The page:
There is a lot of statistical data out there to help compare the Los Angeles Kings and New York Rangers ahead of their 2014 Stanley Cup Final meeting, and an incredible number of rabbit holes one could venture down when attempting to analyze all the data made available. With stats gleaned from NHL.com, here’s a brief look at the the teams’ 2 regular season meetings from the categories I find most important, to show how they stack up versus and solo so far in the first 3 rounds of playoffs.
HEAD TO HEAD October 17 (Staples Center), November 17 (MSG)
Despite an even head-to-head record, NYR seemed to have a slight statistical advantage when playing each other.
*No longer on NYR’s roster.
**Quick only played 1 of the 2 games. Ben Scrivens played game 2, and is no longer on LA’s roster.
|Goals, PG AVG||73 — 3.48 (1st)||54 — 2.70 (8th)|
|GA — AVG||60 — 2.86 (9th)||45 — 2.25 (2nd)|
|PPG — %||17 (1st) — 25.4 (5th)||11 (5th) — 13.6 (10th)|
|PK%||81.2 (9th)||85.9 (2nd)|
|Total PIM||272 (16th)||200 (14th)|
|Blocked Shots||314 (4th)||331 (2nd)|
|Hits||898 (1st)||587 (2nd)|
|FOW — %||735 (1st) – 52.9 (2nd)||601 (3rd) – 47.5 (12th)|
|Leaders||Goals (Gaborik -12), Assists (Kopitar -19), Points (Kopitar -24), +/- (Williams – +11)||Goalie Wins, Save % (Lundqvist)|
With a slight edge in playoff statistics, LA seems to have the advantage through 3 rounds. They should dominate in face-offs, hits, goals, assists, points, +/-, shots, on the power play. Despite LA’s touted defensive domination, it’s actually NYR that leads the two on the penalty kill, PIM, goals against, shots against, blocked shots, and goaltending.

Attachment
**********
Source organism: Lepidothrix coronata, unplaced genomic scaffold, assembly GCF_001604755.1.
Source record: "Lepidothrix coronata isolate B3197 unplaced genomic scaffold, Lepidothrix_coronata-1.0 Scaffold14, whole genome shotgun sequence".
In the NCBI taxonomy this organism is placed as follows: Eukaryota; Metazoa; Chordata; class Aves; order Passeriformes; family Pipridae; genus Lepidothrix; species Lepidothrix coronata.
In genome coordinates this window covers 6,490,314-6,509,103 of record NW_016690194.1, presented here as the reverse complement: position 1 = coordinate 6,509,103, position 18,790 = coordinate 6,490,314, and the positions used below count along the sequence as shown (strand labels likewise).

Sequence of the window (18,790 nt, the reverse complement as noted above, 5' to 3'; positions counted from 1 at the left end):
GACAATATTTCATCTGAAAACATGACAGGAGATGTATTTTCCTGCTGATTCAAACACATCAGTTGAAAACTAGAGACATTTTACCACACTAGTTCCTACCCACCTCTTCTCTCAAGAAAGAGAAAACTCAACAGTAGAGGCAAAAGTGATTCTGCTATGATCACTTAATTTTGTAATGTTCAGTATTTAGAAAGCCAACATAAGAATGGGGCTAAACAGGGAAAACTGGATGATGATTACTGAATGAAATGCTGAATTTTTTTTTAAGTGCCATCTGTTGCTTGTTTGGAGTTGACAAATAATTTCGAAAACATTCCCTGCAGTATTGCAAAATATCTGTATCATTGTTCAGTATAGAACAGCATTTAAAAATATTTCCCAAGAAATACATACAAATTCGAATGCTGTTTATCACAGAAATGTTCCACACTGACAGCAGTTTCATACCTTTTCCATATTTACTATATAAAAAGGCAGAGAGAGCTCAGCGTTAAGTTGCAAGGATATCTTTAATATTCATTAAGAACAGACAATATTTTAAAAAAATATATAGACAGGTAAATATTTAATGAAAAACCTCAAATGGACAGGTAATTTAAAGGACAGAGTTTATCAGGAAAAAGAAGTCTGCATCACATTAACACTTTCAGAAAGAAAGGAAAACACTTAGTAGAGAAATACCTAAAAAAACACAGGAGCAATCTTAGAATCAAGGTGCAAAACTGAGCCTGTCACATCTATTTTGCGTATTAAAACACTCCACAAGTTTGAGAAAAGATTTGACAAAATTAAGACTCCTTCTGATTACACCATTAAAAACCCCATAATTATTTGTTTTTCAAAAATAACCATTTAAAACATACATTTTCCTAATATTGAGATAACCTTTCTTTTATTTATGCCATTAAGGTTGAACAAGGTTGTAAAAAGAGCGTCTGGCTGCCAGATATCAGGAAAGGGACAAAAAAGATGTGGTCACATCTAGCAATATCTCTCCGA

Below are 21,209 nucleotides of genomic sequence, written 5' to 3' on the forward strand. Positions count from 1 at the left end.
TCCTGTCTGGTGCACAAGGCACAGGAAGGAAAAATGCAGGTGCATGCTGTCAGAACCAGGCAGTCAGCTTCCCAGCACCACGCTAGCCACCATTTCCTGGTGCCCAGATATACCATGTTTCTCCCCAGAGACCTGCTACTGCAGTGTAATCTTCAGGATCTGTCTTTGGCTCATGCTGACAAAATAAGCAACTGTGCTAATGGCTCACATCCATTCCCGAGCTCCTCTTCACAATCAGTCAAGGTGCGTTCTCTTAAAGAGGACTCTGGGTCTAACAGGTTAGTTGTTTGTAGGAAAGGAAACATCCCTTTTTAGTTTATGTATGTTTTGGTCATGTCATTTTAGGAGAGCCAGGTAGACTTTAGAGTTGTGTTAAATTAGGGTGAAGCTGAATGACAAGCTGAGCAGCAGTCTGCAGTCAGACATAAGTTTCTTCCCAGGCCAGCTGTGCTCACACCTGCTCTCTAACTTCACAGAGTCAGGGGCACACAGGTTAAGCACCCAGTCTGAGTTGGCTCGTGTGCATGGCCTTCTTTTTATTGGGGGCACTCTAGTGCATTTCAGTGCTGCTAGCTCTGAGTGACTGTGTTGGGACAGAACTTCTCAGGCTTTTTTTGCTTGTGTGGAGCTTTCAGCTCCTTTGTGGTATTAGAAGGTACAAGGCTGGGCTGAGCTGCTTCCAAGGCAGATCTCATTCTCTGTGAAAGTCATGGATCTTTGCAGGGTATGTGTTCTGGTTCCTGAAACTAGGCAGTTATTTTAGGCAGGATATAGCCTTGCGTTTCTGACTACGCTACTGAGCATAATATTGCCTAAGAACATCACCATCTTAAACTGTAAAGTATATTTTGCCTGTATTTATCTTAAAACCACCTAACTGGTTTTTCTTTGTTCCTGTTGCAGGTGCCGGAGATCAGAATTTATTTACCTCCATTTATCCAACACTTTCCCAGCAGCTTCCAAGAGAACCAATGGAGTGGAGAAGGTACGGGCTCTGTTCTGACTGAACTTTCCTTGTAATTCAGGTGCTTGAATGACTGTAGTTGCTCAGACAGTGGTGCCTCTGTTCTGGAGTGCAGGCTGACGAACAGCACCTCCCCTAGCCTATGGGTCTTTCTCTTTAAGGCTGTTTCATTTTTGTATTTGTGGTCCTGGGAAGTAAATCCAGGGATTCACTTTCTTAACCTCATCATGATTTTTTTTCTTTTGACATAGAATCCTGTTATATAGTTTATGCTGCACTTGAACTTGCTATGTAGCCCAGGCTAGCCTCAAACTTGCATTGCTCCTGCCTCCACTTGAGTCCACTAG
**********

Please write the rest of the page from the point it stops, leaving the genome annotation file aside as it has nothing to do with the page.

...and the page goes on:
Of interest: Rangers are 100% when shots are even, and when leading after 2 periods.
By the numbers, this series may be closer than many assume. With more category leads in the above categories, I am giving the nod to the LA Kings to win the 2014 Stanley Cup. But those are just numbers — let’s see what the games actually bring!
If your team has been eliminated from the playoffs, it can be tough to choose another squad to root for while the remainder of the post season plays out. One way some people prefer in choosing an adoptive team is to go on player nationalities. With the Montreal Canadiens being the only team based in a Canadian city to qualify for the 2014 Stanley Cup playoffs, and having been eliminated in the Eastern Conference Final, many Canadian fans may wonder whether it’d be better to align with LA or New York. I posted this same breakdown in 2012 when the LA Kings met the New Jersey Devils in the Final, and below you’ll find the 2014 edition. Hopefully it will help corral some of you lost, wandering hockey souls towards the appropriate roster while you try to pick up the shattered pieces and ease the pain of your true team’s season gone sideways.
LOS ANGELES KINGS
The active roster of the Los Angeles Kings features 24 players – 16 of them are Canadian, 5 are American, 1 is Russian, 1 is Slovakian, and 1 is Slovenian. Add 1 Canadian if you count head coach Darryl Sutter. The Kings have 1 more Canadian in their lineup than the Montreal Canadiens did – the only team based in a Canadian city that made this year’s playoffs.
Representing Canada (67%: +7% since 2012): Jeff Carter, Kyle Clifford, Dwight King, Jordan Nolan, Mike Richards, Jarret Stoll, Justin Williams, Drew Doughty, Willie Mitchell, Tanner Pearson, Tyler Toffoli, Brayden McNabb, Jake Muzzin, Robyn Regehr, Jeff Schultz, Martin Jones (Darryl Sutter).
Representing the USA (28%: -7% from 2012): Dustin Brown, Trevor Lewis, Matt Greene, Alec Martinez, Jonathan Quick.
Representing Europe (12.5%: +.05% from 2012): Slava Voynov, Anze Kopitar, Marian Gaborik
Assessment: Predominantly CANADIAN.
**NOTE: If LA wins the Stanley Cup, Jeff Carter and Drew Doughty will have won both Olympic gold and the NHL crown in the same season — aka the DCC.
NEW YORK RANGERS
The active roster of the New York Rangers features 27 players – 13 of them are Canadian, 7 are American, 5 are Swedish, 1 is Norwegian, and 1 is Swiss. Add 1 Canadian if you count head coach Alain Vigneault.
Representing Canada (48%): Derick Brassard, Dan Carcillo, Derek Dorsett, Dominic Moore, Rick Nash, Benoit Pouliot, Martin St. Louis, Justin Falk, Dan Girardi, Kevin Klein, Marc Staal, Cam Talbot, Brad Richards (Alain Vigneault).
Representing the USA (26%): Brian Boyle, Ryan Haggerty, Chris Kreider, JT Miller, Derek Stepan, Ryan McDonagh, John Moore.